Annual Security Training – Phase 2: Develop

Winning the time to effectively communicate to your organization.

Are you looking for insight into the best method of establishing a security training environment within your organization? This is a recurring need across all organizations and one which we will guide you through in this series, titled “Annual Security Training – Design, Develop, and Deliver”.

If you’re wondering why you should focus resources on developing security training programs or missed the first part of the series, go ahead and follow the provided link above. 

There you will learn why security training is important and how to present those “whys” to senior leadership for support. In this installment of the series, we will address the second step in operating a successful training program: Develop. 

The Development Phase

In the previous installment of this series, we addressed the first phase of generating an effective security awareness training program, Design. If you don’t already have a program design in mind, go ahead and follow that link as having a good understanding of the design phase and the content which is to be generated for your training program is important before moving into this one. 

Once the training content is designed, you must determine the frequency of the training and develop a training schedule to ensure the material is effectively conveyed to all employees. The schedule needs to secure enough training time to address all relevant and necessary material. 

How Often Should We Hold Training?

It has come to be generally accepted across industries for security awareness training for all new hires with a frequency of at least annual training for all employees thereafter at a minimum. However, this does not necessarily mean one day out of the year for training. Again, you must keep in mind the desired content to be covered when determining the frequency and duration of training.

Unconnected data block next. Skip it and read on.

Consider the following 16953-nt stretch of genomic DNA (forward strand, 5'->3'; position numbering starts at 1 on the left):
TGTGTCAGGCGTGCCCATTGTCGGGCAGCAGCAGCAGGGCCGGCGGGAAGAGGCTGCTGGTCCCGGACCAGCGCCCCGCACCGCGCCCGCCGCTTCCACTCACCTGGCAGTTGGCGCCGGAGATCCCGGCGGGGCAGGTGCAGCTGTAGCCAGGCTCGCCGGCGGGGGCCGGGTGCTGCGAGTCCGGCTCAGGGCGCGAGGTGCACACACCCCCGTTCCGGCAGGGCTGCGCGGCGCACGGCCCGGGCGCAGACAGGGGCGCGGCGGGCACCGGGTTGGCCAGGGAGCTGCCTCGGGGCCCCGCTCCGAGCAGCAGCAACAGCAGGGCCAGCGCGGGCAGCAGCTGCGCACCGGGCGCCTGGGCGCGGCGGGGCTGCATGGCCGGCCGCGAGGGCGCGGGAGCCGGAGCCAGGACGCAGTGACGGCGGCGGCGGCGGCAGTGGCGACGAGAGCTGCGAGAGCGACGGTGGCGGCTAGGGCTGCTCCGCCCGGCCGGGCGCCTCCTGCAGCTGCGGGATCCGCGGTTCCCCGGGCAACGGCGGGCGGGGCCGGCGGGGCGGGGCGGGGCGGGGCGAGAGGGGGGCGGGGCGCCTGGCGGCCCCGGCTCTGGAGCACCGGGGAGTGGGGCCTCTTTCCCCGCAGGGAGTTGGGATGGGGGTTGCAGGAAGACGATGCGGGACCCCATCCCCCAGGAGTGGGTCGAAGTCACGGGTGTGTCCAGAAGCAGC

While it may make sense for some companies to condense their annual security awareness training into a single day, a single meeting, or even a single slide deck, that is usually not going to be enough for an effective program. When training is conducted all at once it can overload your employees with information.

This information might be forgotten as the employees get back to their daily tasks, creating an environment almost no better than one without a security training program. Depending on the risk associated with your specific organization and emerging threats related to technology used within your industry, it will likely make more sense to increase that frequency from a single day in a more mature schedule. 

Achieving Consistency

The most effective security training programs generate dynamic training schedules, with continuous short touchpoints throughout the year. By spreading training throughout the year, it maintains security awareness at the forefront of the employee’s mind, integrating it into their daily actions and routines. This type of schedule is most effective at educating employees in long-term security-focused behavior. 

When developing the training schedule for the organization, you should also consider individuals’ levels of responsibility and access to sensitive information. This will allow you to better tailor training and ensure high-risk users receive reinforced training where needed. This may look like additional privacy or sensitive material training for those employees who routinely interact with private healthcare or financial data.



Questions about policies or compliance and where to start? Contact us here! We’d love to chat with you and see how risk3sixty can meet your organization’s needs.

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